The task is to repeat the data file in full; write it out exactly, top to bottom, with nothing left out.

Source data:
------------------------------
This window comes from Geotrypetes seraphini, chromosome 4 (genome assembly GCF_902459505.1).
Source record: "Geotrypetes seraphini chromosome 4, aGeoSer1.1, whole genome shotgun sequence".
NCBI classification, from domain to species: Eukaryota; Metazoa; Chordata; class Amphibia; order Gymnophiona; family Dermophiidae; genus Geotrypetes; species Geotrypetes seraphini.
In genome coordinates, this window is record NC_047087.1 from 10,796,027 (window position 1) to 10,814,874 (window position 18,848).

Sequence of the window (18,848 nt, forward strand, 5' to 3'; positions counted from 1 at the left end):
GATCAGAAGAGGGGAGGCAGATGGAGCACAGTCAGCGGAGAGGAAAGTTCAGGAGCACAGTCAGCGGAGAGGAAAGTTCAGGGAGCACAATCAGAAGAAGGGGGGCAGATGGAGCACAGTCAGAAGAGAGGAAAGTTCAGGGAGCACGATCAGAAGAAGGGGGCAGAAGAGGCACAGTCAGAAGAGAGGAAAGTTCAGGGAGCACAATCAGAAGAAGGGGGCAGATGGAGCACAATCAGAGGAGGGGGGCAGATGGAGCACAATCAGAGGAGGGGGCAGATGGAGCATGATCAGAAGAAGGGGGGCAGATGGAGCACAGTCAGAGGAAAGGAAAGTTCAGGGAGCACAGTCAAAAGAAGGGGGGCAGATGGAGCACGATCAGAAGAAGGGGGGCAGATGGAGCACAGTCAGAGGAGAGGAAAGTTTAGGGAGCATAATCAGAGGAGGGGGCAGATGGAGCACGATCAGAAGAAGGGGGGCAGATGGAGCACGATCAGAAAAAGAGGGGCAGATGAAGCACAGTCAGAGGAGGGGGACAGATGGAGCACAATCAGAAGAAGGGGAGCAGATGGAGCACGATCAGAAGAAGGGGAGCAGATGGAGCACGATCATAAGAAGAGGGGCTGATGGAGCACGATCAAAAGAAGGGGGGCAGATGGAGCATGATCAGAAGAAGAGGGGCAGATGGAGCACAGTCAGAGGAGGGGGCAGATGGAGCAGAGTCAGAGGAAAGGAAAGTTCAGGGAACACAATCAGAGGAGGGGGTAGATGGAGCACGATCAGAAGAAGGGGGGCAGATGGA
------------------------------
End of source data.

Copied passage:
This window comes from Geotrypetes seraphini, chromosome 4 (genome assembly GCF_902459505.1).
Source record: "Geotrypetes seraphini chromosome 4, aGeoSer1.1, whole genome shotgun sequence".
NCBI classification, from domain to species: Eukaryota; Metazoa; Chordata; class Amphibia; order Gymnophiona; family Dermophiidae; genus Geotrypetes; species Geotrypetes seraphini.
In genome coordinates, this window is record NC_047087.1 from 10,796,027 (window position 1) to 10,814,874 (window position 18,848).

Sequence of the window (18,848 nt, forward strand, 5' to 3'; positions counted from 1 at the left end):
GATCAGAAGAGGGGAGGCAGATGGAGCACAGTCAGCGGAGAGGAAAGTTCAGGAGCACAGTCAGCGGAGAGGAAAGTTCAGGGAGCACAATCAGAAGAAGGGGGGCAGATGGAGCACAGTCAGAAGAGAGGAAAGTTCAGGGAGCACGATCAGAAGAAGGGGGCAGAAGAGGCACAGTCAGAAGAGAGGAAAGTTCAGGGAGCACAATCAGAAGAAGGGGGCAGATGGAGCACAATCAGAGGAGGGGGGCAGATGGAGCACAATCAGAGGAGGGGGCAGATGGAGCATGATCAGAAGAAGGGGGGCAGATGGAGCACAGTCAGAGGAAAGGAAAGTTCAGGGAGCACAGTCAAAAGAAGGGGGGCAGATGGAGCACGATCAGAAGAAGGGGGGCAGATGGAGCACAGTCAGAGGAGAGGAAAGTTTAGGGAGCATAATCAGAGGAGGGGGCAGATGGAGCACGATCAGAAGAAGGGGGGCAGATGGAGCACGATCAGAAAAAGAGGGGCAGATGAAGCACAGTCAGAGGAGGGGGACAGATGGAGCACAATCAGAAGAAGGGGAGCAGATGGAGCACGATCAGAAGAAGGGGAGCAGATGGAGCACGATCATAAGAAGAGGGGCTGATGGAGCACGATCAAAAGAAGGGGGGCAGATGGAGCATGATCAGAAGAAGAGGGGCAGATGGAGCACAGTCAGAGGAGGGGGCAGATGGAGCAGAGTCAGAGGAAAGGAAAGTTCAGGGAACACAATCAGAGGAGGGGGTAGATGGAGCACGATCAGAAGAAGGGGGGCAGATGGA